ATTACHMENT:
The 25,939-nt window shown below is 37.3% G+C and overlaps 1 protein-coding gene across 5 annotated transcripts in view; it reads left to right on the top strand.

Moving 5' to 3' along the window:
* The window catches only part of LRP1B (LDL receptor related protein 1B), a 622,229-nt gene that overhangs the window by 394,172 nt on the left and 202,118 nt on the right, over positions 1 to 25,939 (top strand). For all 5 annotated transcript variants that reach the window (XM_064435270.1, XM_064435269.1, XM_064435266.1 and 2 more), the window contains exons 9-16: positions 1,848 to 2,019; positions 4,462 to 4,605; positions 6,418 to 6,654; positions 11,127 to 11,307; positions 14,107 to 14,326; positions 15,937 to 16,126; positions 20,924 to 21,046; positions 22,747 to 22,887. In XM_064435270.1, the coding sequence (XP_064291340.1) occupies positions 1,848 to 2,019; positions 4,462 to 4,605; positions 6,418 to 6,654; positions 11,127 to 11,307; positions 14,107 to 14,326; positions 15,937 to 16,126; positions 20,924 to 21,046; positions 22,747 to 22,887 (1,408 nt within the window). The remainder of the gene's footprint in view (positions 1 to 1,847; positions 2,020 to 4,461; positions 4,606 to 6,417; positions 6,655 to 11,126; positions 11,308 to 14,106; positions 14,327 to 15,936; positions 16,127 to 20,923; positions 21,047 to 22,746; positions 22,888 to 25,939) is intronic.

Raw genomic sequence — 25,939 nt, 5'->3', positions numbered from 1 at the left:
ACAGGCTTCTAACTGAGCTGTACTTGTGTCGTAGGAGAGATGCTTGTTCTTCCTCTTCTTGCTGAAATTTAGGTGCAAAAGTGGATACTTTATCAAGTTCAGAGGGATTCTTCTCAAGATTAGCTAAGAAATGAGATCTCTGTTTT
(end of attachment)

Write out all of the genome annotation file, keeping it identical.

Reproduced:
The 25,939-nt window shown below is 37.3% G+C and overlaps 1 protein-coding gene across 5 annotated transcripts in view; it reads left to right on the top strand.

Moving 5' to 3' along the window:
* The window catches only part of LRP1B (LDL receptor related protein 1B), a 622,229-nt gene that overhangs the window by 394,172 nt on the left and 202,118 nt on the right, over positions 1 to 25,939 (top strand). For all 5 annotated transcript variants that reach the window (XM_064435270.1, XM_064435269.1, XM_064435266.1 and 2 more), the window contains exons 9-16: positions 1,848 to 2,019; positions 4,462 to 4,605; positions 6,418 to 6,654; positions 11,127 to 11,307; positions 14,107 to 14,326; positions 15,937 to 16,126; positions 20,924 to 21,046; positions 22,747 to 22,887. In XM_064435270.1, the coding sequence (XP_064291340.1) occupies positions 1,848 to 2,019; positions 4,462 to 4,605; positions 6,418 to 6,654; positions 11,127 to 11,307; positions 14,107 to 14,326; positions 15,937 to 16,126; positions 20,924 to 21,046; positions 22,747 to 22,887 (1,408 nt within the window). The remainder of the gene's footprint in view (positions 1 to 1,847; positions 2,020 to 4,461; positions 4,606 to 6,417; positions 6,655 to 11,126; positions 11,308 to 14,106; positions 14,327 to 15,936; positions 16,127 to 20,923; positions 21,047 to 22,746; positions 22,888 to 25,939) is intronic.

Raw genomic sequence — 25,939 nt, 5'->3', positions numbered from 1 at the left:
ACAGGCTTCTAACTGAGCTGTACTTGTGTCGTAGGAGAGATGCTTGTTCTTCCTCTTCTTGCTGAAATTTAGGTGCAAAAGTGGATACTTTATCAAGTTCAGAGGGATTCTTCTCAAGATTAGCTAAGAAATGAGATCTCTGTTTT